Our Cairn Terrier rescue, Nora, went blind in July of 2015. At the time, she had just been diagnosed with Cushing’s Disease. She was in such bad shape that it didn’t seem feasible to take her to a veterinary ophthalmologist in Pittsburgh, when we didn’t think she’d be with us for much longer.
A year later, Nora is still here. She still has some symptoms, such as panting and restlessness, but the Vetoryl medication has greatly improved her quality of life. The cost of the medication is manageable and so are the quarterly blood tests to determine if she needs dosage adjustments.
In April, since she was stable, and it looked like she wasn’t going anywhere, I decided to go ahead and take her to a veterinary ophthalmologist in Pittsburgh, recommended by our local veterinarian. I had been warned that with testing, the visit could cost $500 to $700. To me, it would be worth it to spend the money, if there were some pill she could take to make her un-blind.
So, one morning, Nora and I took a road trip to the Pittsburgh Veterinary Specialty & Emergency Center. To get an appointment there, your vet has to send your pet’s records, and after they review them, they’ll let you know if they will see you.
To make a long story short, Nora’s visit cost only $180, because she is so blind, no testing was needed. The vet could see everything with her handheld instrument. We came home with some eye drops and some peace of mind. The best bit of information I was told was that Nora might live a normal life span with Cushing’s. I had been under the impression that she only had a couple of years–at the most.
Nora was diagnosed with SARD, sudden acquired retinal degeneration. There’s no pill she can take to cure her. Her retinas are destroyed. Although the exact cause is not known, it is sometimes accompanied by Cushing’s Disease.
The eye drops Nora takes are to prevent a build up of calcium and resulting ulcers. She will go back for a follow up visit in October.
Living with a blind dog isn’t so bad. Now that we’ve been at this for a year, she gets around pretty well, unless she’s tired and acting goofy. She still runs into things with some frequency, but more often, she navigates around the house, avoiding collisions with walls and furniture. When we go for walks, I connect her pretty closely to her sister, Nutmeg, who acts as her guide. Otherwise, Nora’s all over and makes me trip over her.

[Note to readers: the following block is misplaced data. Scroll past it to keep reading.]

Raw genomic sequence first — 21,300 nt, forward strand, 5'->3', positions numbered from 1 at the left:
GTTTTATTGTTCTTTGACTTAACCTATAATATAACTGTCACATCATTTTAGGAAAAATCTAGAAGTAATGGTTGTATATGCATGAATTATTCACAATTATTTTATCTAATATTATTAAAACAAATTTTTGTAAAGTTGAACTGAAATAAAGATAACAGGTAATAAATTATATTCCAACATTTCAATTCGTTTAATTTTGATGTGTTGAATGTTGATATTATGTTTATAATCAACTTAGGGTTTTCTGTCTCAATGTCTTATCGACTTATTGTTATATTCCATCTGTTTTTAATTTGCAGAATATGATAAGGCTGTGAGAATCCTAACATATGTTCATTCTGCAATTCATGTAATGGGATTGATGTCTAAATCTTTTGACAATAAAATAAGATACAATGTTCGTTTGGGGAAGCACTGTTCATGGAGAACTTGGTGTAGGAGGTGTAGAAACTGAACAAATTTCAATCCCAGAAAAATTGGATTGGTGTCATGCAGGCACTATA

One of the funniest behaviors Nora has developed with her blindness is an attachment to a stuffed Christmas stocking, which we call, “Baby.” Nora’s baby has a gender. Baby is a she. Nora takes Baby to bed with her, and she looks for her in the morning. She sometimes insists on taking Baby on walks, and then accidentally drops her in the street. If Nora is looking for Baby, we know, because she sniffs and snorts around until we’re all searching. Baby gets pretty dirty and has to be washed frequently. There’s only so much grooming Nora can do. Baby seems to give Nora purpose, so we just go with it.
When Nora was developing her Cushing’s and her blindness, she was not easy to live with. She was very ornery and miserable. Now that her health has stabilized, even though she can’t see, she’s very happy, and she has the sweetest disposition. And now that she has her spiffy bandana, she’s a diva, too.
Ann Silverthorn writes about a wide variety of topics in numerous genres. She recently completed a biography of William E. Dimorier (1871-1951), a poet and educator, who dedicated his life to service and leadership. Several new projects are underway.